A New Way to Work
The next time you go into the office, you may notice something different about your environment or your co-workers. That’s because, little by little, changes are happening to the way we work.
It was bound to happen. After all, this isn’t our parents’ office any more. Desks are disappearing, along with those cubicles and rows and rows of people shelling out work that computers do now.
Yes, the culture of work and the application of talent are morphing, whether or not we are ready for the change.
What are the new work buzzwords? Flexible, adaptive and collaborative–methods that are bringing a tsunami of change from the outdated operations of the twentieth century to the twenty-first century.
Undoubtedly this is also bringing uncertainty front and center for every one of us. So why is this happening?
The majority of workplaces are still designed around a mid-twentieth century lifestyle, with an outdated approach to where, when and how work happens. Talent in the twentieth century mainly consisted of men, and the majority of women stayed home to raise the family and look after the home. The work day was typically eight hours, topped by a train ride home to suburbia. Well, we all know this is not the case today.
Plus, talent is transforming into a vastly different new breed of employee. Our jobs don’t have as much to do with word or number processing anymore, because computers are replacing us for these tasks. Workers should no longer be too competitive, but collaborative, since every major management school study has shown this improves performance. Instead of relying on an individual’s strength alone, we are working in collectives.
We are learning to tolerate–and embrace–differences among our co-workers, even going to diversity training seminars to gain a better understanding of people. Co-existence has replaced domination. And inclusion rules over exclusion. Management wants us to work as a team, collaborating on a shared goal.
By 2019, Generation X, born between 1965 and 1978, will be in charge of the workplace, and management across the globe is intent on getting ready for them.
This new way to work is stressful–think video conferencing while at the dinner table. It is also fraught with deadlines, which only makes matters more intense. Instead of hanging around the water cooler, discussing last night’s television show, workers find that these new work situations will demand more work in less time. And less work in traditional office space, too, with more collaborative decision making with teams around the world. Team leaders may never meet in person, but will need to be globally cultural enough to deal with anyone from China to Canada.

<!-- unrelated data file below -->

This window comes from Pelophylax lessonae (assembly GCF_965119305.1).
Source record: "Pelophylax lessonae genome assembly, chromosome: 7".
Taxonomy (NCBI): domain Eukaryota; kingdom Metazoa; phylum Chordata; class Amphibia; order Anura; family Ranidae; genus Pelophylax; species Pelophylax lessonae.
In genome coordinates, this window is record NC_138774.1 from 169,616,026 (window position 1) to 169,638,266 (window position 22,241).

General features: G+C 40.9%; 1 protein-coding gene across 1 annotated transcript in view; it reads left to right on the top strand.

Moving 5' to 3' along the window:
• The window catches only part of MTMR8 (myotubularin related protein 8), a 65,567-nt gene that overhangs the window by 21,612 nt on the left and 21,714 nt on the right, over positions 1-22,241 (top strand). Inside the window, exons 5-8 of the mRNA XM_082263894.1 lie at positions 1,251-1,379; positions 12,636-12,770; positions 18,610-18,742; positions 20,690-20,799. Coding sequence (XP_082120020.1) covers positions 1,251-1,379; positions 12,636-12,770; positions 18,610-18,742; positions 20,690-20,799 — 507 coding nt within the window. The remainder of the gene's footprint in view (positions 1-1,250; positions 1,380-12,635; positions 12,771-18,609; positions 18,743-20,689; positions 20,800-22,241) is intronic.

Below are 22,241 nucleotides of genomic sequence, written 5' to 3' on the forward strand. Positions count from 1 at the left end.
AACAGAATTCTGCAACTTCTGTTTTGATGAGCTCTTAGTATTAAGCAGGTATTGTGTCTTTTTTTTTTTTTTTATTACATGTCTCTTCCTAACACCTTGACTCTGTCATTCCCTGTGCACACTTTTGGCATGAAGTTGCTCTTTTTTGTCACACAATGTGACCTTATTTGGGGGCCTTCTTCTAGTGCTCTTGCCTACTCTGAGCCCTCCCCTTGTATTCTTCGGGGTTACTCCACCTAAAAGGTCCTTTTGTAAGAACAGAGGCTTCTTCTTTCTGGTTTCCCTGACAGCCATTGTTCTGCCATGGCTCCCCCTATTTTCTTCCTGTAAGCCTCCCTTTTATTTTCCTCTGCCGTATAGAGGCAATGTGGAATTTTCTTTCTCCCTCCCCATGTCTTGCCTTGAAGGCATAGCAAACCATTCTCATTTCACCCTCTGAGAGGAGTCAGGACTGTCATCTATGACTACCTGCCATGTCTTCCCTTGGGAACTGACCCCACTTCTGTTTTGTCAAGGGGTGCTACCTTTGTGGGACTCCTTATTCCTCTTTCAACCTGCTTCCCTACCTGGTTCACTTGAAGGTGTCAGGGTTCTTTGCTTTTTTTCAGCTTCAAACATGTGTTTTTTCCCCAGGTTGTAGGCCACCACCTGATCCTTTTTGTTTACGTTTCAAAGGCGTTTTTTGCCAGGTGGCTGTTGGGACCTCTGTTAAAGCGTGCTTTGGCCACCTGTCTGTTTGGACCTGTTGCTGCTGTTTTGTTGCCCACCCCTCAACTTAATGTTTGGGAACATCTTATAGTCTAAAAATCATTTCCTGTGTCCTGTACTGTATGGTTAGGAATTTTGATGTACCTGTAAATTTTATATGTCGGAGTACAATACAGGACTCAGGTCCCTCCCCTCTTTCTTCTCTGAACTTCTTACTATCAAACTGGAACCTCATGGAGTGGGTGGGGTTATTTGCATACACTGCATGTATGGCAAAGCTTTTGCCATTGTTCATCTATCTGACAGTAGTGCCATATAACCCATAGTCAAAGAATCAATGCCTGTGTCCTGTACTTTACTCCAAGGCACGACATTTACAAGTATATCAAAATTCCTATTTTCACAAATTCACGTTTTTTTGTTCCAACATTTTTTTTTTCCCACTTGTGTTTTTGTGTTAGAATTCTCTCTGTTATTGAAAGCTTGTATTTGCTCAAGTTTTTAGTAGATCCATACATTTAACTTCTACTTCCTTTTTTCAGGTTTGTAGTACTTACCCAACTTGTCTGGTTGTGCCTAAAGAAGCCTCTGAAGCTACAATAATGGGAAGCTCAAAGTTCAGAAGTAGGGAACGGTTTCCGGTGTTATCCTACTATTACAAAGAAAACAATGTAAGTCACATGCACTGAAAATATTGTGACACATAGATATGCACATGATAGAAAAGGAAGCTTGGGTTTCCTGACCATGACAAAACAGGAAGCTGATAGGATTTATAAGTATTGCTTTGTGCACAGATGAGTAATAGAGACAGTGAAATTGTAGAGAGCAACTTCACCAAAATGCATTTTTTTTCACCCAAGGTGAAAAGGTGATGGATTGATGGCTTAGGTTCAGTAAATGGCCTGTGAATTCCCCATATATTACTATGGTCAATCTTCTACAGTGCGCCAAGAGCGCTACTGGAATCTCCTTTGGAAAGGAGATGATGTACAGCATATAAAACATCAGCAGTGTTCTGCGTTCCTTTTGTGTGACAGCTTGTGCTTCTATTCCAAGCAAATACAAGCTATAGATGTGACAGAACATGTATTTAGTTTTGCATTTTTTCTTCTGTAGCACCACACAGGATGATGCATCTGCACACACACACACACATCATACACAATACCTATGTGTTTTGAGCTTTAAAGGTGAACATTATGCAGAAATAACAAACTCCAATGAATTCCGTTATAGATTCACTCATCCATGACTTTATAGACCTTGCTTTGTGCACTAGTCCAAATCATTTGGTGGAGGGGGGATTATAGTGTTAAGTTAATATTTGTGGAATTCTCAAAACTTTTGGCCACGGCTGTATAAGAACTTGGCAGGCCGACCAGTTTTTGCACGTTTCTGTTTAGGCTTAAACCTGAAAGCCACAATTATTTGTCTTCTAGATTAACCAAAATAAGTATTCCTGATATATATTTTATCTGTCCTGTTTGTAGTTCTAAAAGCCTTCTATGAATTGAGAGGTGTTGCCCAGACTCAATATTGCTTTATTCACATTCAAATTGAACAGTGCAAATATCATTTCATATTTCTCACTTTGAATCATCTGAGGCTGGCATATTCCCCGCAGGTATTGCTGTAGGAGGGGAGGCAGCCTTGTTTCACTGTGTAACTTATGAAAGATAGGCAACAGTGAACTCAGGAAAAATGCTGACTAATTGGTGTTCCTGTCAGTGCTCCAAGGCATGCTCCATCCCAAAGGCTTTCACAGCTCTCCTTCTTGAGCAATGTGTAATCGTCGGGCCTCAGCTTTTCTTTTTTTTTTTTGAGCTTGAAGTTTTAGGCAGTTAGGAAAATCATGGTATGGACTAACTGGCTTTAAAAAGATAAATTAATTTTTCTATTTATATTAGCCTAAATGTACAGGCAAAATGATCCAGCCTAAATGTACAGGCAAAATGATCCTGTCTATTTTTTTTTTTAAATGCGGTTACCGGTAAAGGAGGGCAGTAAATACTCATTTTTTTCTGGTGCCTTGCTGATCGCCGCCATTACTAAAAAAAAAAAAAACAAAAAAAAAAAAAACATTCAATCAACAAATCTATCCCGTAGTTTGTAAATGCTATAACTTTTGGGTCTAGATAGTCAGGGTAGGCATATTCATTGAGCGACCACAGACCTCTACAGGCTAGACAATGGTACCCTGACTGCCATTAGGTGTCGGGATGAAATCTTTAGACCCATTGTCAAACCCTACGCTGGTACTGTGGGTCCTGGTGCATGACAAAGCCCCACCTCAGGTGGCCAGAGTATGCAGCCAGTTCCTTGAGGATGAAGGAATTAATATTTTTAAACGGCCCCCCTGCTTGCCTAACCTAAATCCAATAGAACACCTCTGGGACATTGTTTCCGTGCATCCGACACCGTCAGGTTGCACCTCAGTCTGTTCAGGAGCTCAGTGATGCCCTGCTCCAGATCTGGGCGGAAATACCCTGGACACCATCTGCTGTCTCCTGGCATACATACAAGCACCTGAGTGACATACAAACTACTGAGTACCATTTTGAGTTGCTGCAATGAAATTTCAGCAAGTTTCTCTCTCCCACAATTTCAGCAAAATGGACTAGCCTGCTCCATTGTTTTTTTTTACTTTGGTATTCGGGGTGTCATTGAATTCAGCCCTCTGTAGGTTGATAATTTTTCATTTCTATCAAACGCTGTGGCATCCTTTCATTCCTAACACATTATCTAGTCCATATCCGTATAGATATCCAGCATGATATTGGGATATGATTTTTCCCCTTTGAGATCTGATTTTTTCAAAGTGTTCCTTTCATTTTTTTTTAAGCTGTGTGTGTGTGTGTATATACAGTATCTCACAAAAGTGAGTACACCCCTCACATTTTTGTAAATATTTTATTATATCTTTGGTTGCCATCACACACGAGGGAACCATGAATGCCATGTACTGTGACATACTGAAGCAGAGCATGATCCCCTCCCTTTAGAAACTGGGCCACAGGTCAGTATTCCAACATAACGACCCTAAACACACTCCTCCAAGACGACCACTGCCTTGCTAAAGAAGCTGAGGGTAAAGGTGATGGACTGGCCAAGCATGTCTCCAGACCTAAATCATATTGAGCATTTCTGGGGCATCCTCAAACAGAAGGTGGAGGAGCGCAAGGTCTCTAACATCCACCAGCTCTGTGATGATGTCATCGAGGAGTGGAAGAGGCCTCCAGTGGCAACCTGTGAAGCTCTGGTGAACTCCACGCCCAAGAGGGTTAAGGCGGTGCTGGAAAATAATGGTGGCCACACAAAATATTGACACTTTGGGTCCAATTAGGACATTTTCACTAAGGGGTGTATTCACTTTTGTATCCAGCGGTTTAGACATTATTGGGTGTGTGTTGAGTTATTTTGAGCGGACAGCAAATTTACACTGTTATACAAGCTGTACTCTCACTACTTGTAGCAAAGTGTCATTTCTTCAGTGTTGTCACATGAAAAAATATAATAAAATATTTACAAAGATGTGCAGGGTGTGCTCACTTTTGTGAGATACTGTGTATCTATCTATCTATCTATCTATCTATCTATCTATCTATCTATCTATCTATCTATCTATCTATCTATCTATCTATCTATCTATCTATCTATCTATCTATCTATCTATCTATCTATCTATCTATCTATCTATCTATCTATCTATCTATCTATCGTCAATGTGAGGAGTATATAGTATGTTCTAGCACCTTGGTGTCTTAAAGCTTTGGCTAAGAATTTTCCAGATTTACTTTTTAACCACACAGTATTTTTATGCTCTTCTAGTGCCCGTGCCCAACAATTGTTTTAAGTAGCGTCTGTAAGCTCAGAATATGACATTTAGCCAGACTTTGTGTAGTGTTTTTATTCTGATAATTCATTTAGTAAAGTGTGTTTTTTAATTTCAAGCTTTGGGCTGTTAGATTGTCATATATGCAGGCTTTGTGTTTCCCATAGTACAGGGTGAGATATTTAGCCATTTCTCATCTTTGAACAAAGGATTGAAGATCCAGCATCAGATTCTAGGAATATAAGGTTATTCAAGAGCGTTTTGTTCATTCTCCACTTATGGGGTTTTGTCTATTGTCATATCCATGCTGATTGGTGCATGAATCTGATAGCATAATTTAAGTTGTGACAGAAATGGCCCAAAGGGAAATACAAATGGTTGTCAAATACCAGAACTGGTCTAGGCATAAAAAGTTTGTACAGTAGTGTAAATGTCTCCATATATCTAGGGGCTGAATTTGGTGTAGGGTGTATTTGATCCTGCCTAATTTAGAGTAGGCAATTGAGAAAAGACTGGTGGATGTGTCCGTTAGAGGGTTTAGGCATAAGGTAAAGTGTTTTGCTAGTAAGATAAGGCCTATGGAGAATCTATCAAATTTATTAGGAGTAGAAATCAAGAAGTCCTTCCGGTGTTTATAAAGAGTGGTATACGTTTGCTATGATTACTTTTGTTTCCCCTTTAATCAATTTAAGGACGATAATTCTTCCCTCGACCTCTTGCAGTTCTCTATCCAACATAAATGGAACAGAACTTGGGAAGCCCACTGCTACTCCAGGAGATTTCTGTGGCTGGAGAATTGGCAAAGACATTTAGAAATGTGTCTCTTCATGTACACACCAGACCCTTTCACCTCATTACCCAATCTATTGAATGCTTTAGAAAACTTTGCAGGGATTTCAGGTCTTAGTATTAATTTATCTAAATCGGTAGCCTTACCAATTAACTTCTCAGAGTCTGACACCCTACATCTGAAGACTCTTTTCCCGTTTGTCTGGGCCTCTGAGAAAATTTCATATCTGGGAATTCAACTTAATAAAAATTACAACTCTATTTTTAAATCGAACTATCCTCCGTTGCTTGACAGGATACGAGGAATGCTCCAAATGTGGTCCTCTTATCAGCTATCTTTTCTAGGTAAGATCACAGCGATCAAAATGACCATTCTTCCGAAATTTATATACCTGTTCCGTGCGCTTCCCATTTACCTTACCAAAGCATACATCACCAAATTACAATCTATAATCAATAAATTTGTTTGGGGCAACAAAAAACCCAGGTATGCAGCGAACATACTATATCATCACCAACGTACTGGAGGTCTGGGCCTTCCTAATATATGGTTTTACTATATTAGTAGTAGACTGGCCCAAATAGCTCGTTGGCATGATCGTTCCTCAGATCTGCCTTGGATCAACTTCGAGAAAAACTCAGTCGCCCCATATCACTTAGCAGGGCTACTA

This non-traditional office/work style could also work in favor of families, helping alleviate some of the problems associated with work-life balance. This is good news for women, because they will inevitably play a key role in this new working world. Since women’s management styles are quickly becoming essential to today’s marketplace, pioneering companies are focusing on results, not time spent in an office chair. If a woman gets her work done at midnight, after cooking dinner and putting the kids to bed, what difference does it make if she isn’t at the office?
As an added bonus, companies see less need to spend money on office infrastructure. Companies without mandatory office time translate into companies without walls.
This flexibility doesn’t just make families happier; productivity goes up. Best Buy had a system called ROWE, Results Only Work Environment, and in some cases their productivity went up 40 percent. When the company CEO cancelled the program, employees found it difficult to go back to the old way of working.
Deloitte, the mega accounting firm, is perhaps most famous for their creative experimentation with reduced hours, unpaid furloughs and lateral movement instead of the old-fashioned “climb up the corporate ladder.” They tend to focus on life goals instead of career goals. Employees can choose to “dial up” or “dial down” during their tenure, seeking flexibility and perhaps moving laterally in a way that may or may not result in a pay cut. Referred to by Deloitte as a “lattice” instead of a “ladder,” this system doesn’t mean falling off the grid; it’s just another incentive to offer employees who desire flexibility.
And it’s not only women who are taking advantage of these career moves, better known as maneuvering the “mommy track.” More and more men are seeking a way out of the “up or out model,” in which you either keep getting promoted or get gone. Millennials (born from 1980 to 1995) are demanding better balance, too. Not only are they sharing child-care duties; they want time off for meaningful vacations, philanthropy work or to pursue a passion.
At the end of each working day, we will be paid for our work, instead of our hours. HLM
Sources: deloitte.com and forbes.com.